Babies are dying in Texas — deaths that health officials say can be prevented.
At last count, six children have died of pertussis, or whooping cough, in Texas this year. More than 1,000 cases of the disease have been diagnosed in 2012, according to the Texas Department of State Health Services (DSHS). The six deaths so far this year are the most for a single year since 2005.
Five of the six who died were babies too young to be vaccinated against whooping cough, meaning someone — family, friends, or even health care workers near the infants — likely unknowingly passed the germ to the child. Often an adult or older child may not know he or she has whooping cough. Their symptoms usually are less severe than in infants and may seem like just a cough.
“Anytime an infant dies from a vaccine-preventable disease, it’s a tragedy,” said Jason Terk, MD, chair of the Texas Medical Association (TMA) Council on Science and Public Health, and member of TMA’s Be Wise — ImmunizeSM physician advisory panel. “People around the baby need to get the shot to protect themselves from the disease, thereby protecting the child who is defenseless against it.”
Babies cannot receive their first pertussis vaccine until they are 2 months old, and they are not fully protected until they receive multiple doses, usually when they reach 15 to 18 months.
Pertussis is commonly called whooping cough because of the distinctive “whoop” sound an infected patient makes when he or she gasps for air between coughs.
Pertussis booster vaccine is recommended for all adolescents and adults, especially those in contact with newborns. The term for vaccinating those who might be near newborns is “cocooning,” as in wrapping the baby in a protective cocoon against disease.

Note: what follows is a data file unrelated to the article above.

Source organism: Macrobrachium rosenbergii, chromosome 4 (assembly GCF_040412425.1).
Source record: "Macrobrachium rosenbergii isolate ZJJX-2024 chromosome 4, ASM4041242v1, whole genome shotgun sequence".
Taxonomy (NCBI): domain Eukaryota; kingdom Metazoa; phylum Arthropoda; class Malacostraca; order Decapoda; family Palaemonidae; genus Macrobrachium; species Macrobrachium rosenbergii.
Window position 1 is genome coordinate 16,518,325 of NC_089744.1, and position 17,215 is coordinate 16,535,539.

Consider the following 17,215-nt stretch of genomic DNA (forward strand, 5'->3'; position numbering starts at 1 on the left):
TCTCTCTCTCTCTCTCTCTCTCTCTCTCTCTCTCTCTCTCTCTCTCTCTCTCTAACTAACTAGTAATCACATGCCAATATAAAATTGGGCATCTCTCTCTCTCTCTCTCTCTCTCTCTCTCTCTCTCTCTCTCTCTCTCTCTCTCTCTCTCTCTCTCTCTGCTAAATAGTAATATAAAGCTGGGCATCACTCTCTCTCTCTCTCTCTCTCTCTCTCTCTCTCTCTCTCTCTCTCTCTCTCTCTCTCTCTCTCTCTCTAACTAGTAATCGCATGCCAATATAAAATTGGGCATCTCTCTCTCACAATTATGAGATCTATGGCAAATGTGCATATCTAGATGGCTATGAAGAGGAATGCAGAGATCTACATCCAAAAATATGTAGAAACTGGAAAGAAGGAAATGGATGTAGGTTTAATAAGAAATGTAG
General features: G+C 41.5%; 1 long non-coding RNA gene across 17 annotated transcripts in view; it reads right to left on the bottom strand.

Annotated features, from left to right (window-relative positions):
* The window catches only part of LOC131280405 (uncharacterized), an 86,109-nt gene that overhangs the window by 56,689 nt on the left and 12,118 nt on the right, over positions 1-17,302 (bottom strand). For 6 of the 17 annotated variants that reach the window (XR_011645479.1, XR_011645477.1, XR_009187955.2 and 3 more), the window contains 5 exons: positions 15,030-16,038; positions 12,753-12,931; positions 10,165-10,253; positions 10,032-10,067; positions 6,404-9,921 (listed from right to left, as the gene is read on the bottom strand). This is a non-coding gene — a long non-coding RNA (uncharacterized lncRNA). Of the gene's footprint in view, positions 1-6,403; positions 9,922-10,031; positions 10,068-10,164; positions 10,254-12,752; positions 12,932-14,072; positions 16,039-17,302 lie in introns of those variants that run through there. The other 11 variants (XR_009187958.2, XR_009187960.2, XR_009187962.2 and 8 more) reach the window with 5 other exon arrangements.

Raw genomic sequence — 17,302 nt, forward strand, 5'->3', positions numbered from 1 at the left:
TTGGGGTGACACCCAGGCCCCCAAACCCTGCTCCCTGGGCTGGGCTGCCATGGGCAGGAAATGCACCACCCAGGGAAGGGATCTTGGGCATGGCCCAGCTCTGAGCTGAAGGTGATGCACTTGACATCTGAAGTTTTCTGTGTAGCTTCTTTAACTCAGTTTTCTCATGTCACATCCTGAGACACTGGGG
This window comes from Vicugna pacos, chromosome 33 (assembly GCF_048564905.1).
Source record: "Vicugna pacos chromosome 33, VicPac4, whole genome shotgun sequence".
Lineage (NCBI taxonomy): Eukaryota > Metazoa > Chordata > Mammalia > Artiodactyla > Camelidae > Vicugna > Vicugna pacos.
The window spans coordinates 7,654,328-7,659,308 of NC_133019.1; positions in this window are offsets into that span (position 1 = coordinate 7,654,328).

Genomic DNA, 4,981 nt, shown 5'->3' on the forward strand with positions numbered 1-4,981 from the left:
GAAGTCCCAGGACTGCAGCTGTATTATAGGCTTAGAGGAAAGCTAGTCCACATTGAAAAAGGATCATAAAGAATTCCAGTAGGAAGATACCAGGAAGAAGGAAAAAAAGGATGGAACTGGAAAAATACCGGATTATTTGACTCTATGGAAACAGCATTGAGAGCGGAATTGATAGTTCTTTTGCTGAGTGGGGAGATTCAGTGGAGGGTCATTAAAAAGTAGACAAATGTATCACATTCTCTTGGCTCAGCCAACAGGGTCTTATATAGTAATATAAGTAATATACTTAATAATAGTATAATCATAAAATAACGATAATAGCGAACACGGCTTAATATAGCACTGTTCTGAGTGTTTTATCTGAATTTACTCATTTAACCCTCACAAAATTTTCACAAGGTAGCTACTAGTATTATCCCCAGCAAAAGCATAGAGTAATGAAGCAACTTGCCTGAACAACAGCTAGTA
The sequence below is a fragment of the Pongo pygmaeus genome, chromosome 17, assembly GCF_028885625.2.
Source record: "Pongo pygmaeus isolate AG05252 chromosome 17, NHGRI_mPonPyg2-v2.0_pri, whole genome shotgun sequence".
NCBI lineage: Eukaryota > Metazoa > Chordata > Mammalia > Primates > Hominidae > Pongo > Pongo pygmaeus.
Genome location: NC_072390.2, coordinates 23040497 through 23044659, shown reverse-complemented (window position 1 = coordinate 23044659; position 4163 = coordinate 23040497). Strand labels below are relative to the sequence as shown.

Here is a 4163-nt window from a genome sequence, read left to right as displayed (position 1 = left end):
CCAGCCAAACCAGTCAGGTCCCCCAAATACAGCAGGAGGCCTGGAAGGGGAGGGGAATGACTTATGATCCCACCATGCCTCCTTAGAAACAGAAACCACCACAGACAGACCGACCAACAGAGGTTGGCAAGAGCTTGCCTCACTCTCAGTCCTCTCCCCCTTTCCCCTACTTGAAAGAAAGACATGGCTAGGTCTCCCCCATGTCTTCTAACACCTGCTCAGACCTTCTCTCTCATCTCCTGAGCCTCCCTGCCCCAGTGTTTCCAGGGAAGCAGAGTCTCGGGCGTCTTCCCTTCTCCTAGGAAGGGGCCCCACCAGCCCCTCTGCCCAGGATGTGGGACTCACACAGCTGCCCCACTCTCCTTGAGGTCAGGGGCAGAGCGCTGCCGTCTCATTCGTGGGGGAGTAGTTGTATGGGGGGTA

“Pregnant women certainly should get the vaccine during late pregnancy, but really everyone who will be in contact with the infant should be immunized,” said C. Mary Healy, MD, a consultant to TMA’s Committee on Maternal and Perinatal Health, who has advocated cocooning against pertussis for several years. Dr. Healy, a pediatric infectious diseases specialist at Texas Children’s Hospital, suggests people get the shot at least two weeks before they will be near the newborn. The U.S. Centers for Disease Control and Prevention and DSHS recommend expectant mothers get the pertussis vaccine any time after 20 weeks’ gestation.
Dr. Healy added that health care and child care workers should get this vaccine as well.
TMA’s Be Wise ¯ Immunize program, a joint initiative led by TMA physicians and the TMA Alliance volunteer organization, has given Texas children and adolescents more than 234,000 shots since the program began in 2004. Funding for Be Wise — Immunize is provided by the TMA Foundation, TMA’s philanthropic arm, thanks to generous support from H-E-B and TMF Health Quality Institute, and gifts from physicians and their families.